Saturday, September 24, 2016

The Dirty Laundry in the Background

I've noticed an odd thing recently. When something the least bit unusual happens, whoever's present says, "You should write a blog about this." As if I can pull a blog post out of the air on any topic imaginable. Maybe it's because I once wrote a story about the toilet paper in the church bathroom. Anyway...

One of the things that delayed the launch of Sam's Project was that I didn't have a good photo of Sam to put on the project page. Rory (our VP of Marketing) emailed me (again) to say he needed a photo, so I pulled one up on my phone and sent it to him. 

After I hit send, I realized that I'd taken the photo with an unsightly background. I rushed to Rory's office, which doesn't take much rushing, since he's just next door.

"You need to photoshop my dirty laundry out of this picture before you put it up."

Rory looked up with the most mischievous grin and said, "I don't think my photoshop skills extend to dirty laundry." 

It was something Ryan Hollis (my son) would've said. I knew how much success I'd have had with Ryan over something like this, since he once named a piece of pottery that was for sale on my website "elephant booger". It was on the website for weeks before I noticed it. 

I was doubtful I could sway Rory, but I had to try one more time. "Please, take the dirty laundry out before you post that photo."

"Nah. You should just write a blog about airing your dirty laundry." He laughed. Guys think this kind of thing is much funnier than I do. 

The photo stayed. 

The dirty laundry on the floor in the background stayed. 

In my defense, I was doing laundry when Sam arrived with his new Hope Church t-shirt. I stopped to take a photo and never noticed the pile of towels waiting to go in the washer in the background.

As I've thought about dirty laundry, I've realized my problem is not usually airing mine in public. The problem I'm more likely to have is to let my emotional "dirty laundry" (aka sinful attitudes) pile up in the background of my life and leave it there. Untouched. Unaddressed. 

To people who know me well, it may be evident on close inspection that there's something wrong. That a little "clean up" is needed.

So it is when we harbor ungodly attitudes. Judgmental, critical spirits. Anger. Bitterness. Unforgiveness. They're always in the background, marring the picture we present to the world. 

If we want a "clean" background in a photo, we need to deal with the dirty towels on the floor. If we want to present a "clean" image to the world, we need to deal with the "dirty laundry" of attitudes and sin that interfere with the picture of Christ we're supposed to present.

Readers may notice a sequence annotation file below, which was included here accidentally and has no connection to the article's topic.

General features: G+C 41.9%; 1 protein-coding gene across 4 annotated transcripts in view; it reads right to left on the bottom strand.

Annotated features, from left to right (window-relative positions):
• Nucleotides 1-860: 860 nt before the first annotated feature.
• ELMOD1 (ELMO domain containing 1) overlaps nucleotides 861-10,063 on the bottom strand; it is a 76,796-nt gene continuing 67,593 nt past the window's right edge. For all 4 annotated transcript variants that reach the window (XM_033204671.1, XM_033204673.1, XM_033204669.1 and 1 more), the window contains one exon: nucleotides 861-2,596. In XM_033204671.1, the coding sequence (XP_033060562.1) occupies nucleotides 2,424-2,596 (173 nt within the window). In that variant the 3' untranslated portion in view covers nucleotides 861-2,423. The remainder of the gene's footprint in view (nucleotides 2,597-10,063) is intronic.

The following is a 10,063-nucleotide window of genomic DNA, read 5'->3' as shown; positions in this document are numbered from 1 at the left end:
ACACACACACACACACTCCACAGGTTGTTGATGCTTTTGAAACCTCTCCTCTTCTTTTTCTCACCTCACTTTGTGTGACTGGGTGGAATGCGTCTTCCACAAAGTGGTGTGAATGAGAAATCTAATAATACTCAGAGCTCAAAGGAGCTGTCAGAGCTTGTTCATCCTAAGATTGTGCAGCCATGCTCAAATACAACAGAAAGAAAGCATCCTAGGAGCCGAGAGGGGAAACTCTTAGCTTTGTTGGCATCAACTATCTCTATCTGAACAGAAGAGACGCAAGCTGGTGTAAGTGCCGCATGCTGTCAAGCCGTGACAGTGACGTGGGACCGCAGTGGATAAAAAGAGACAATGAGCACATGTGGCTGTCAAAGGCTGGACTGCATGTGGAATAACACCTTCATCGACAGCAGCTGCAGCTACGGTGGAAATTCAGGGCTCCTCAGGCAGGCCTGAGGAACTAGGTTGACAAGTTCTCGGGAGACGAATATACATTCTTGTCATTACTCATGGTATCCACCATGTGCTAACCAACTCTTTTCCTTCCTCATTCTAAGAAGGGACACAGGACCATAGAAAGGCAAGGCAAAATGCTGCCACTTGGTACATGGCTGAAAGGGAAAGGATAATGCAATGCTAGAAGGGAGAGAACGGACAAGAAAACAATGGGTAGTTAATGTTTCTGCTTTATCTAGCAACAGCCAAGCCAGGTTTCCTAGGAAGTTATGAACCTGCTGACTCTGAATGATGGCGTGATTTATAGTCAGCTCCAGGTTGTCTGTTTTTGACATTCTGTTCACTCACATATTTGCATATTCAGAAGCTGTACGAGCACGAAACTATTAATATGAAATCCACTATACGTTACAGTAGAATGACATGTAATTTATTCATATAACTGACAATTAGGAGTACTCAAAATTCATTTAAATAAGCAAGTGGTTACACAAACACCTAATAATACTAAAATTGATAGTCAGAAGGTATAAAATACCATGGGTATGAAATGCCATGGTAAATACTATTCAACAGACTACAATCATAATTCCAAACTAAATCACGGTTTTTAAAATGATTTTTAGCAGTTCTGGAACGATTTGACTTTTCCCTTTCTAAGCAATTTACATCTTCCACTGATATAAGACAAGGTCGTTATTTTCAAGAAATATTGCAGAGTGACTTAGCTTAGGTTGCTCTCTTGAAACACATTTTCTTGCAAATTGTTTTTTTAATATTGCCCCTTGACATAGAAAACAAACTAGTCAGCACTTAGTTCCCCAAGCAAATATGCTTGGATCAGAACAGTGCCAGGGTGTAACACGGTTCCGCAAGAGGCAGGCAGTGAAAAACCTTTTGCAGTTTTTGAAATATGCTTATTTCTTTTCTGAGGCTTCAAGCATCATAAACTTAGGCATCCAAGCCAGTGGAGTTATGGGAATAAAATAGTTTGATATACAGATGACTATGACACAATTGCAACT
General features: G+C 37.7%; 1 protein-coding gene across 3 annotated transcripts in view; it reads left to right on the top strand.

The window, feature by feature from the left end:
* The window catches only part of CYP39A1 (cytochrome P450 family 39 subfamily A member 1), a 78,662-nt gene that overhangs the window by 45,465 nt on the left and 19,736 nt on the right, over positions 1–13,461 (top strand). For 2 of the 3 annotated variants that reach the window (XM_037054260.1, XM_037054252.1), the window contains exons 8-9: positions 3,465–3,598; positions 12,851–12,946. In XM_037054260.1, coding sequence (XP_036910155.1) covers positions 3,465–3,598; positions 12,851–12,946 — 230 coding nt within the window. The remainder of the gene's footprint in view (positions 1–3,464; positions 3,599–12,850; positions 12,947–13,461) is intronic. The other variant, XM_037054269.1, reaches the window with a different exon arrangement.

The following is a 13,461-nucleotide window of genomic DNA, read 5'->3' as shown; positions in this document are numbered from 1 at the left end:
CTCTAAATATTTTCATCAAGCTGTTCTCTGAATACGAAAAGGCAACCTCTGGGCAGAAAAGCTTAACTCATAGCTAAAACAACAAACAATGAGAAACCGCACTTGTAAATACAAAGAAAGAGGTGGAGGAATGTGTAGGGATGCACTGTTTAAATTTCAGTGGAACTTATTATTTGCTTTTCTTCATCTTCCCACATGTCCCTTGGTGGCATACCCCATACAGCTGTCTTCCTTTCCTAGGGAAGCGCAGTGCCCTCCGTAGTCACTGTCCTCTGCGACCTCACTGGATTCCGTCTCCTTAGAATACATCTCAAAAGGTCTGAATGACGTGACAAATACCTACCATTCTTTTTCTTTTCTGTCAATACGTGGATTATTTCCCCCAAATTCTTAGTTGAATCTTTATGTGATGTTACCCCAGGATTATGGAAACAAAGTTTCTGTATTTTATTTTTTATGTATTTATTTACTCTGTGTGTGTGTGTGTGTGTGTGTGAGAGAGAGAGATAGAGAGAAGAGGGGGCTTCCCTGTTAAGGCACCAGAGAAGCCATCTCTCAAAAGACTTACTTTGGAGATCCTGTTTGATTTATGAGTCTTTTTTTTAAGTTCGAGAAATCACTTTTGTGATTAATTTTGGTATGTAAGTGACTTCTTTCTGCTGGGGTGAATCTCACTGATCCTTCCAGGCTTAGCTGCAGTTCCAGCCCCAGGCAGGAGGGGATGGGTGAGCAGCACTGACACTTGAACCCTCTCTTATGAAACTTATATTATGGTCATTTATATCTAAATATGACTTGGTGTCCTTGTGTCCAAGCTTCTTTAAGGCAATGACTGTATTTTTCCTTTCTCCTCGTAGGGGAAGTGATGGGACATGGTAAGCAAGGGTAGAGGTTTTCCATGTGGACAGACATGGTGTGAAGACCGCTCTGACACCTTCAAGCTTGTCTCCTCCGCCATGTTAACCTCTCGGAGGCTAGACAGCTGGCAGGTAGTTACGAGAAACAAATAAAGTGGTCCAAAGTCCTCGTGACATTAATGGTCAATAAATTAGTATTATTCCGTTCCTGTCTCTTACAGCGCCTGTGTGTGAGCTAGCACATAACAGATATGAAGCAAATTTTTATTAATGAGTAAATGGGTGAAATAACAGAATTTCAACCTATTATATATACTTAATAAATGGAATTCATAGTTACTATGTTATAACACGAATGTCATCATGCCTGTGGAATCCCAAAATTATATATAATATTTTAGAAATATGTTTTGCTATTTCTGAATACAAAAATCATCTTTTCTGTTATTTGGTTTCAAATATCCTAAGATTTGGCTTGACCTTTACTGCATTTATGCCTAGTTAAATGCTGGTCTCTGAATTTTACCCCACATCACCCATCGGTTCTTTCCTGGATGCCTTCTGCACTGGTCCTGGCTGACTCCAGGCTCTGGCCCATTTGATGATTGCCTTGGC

Let's stop for a moment and consider our own lives. Is there something in the background of our lives that mars the image of Christ? Why not deal with it now? Let's show the world a clear picture of the Christ we say we serve, not distract them by our sin.

"If we confess our sins, He is faithful and just to forgive us our sins and to cleanse us from all unrighteousness." 1 John 1:9 esv
In case you missed the story of Sam's project, here's the link: Sam's Project: Rubber Boots for Barefoot Rwandan Children
If you'd like to give to help buy boots for the barefoot school children of Rwandan, you can go directly to the project page here: Help Sam's Kids
In case you missed it, here's the link to yesterday's post: Three Years and 1550 blogs Later...
#dirtylaundry #sin

Friday, September 23, 2016

Sam's Project: Rubber Boots for Barefoot Rwandan Children

Thousands of Rwandan children are walking barefoot through the mud and rain to go to school. Sam Wiley wants to help, and he hopes you will, too.

Here's the story: 

Monique Ladosz was a 61-year old widow when she decided to do something bold and daring. She moved to Rwanda to spend the rest of her life as a missionary.  She's been there, serving God and the precious children of that country, and Uganda, ever since. 

When those children went to school during the rainy season, they went barefoot and without protection from the downpour. They literally trudged through the mud and rain to go to school.

For years, Monique enlisted donors to help provide school uniforms, rain ponchos, and rubber boots for the children. We're not talking about a few children. 
Monique provided for more than 4,000 children, but she didn't just "give" the uniforms and rain gear. She allowed the children to "earn" them by doing chores. Instead of feeling "entitled", these children felt pride in being responsible and earning their way.

On Tuesday, I emailed Monique and told her how much I loved her boot and poncho project. It's a tangible evidence of God's love, and gives her an opportunity to share Christ to thousands of people every year.

She replied back a few hours later.

This year, Monique, now 85 yeas old, has had a shortfall of funds. She had enough donations to provide ponchos and uniforms, but not enough to buy boots. She can't give boots to just a few. If she's giving boots, she has to buy for all the children. 

This year, none of the children will get rain boots. Instead, they'll walk barefoot through the mud.

That news broke my heart. 

Sam Wiley arrived for dinner about that time. If you don't know Sam Wiley yet, he's my 86-year-old neighbor who never finished third grade, but is wise beyond compare. He spent his life as a cowboy and farm hand. Other  than personal and household items, he's never owned anything more expensive than a second-hand car.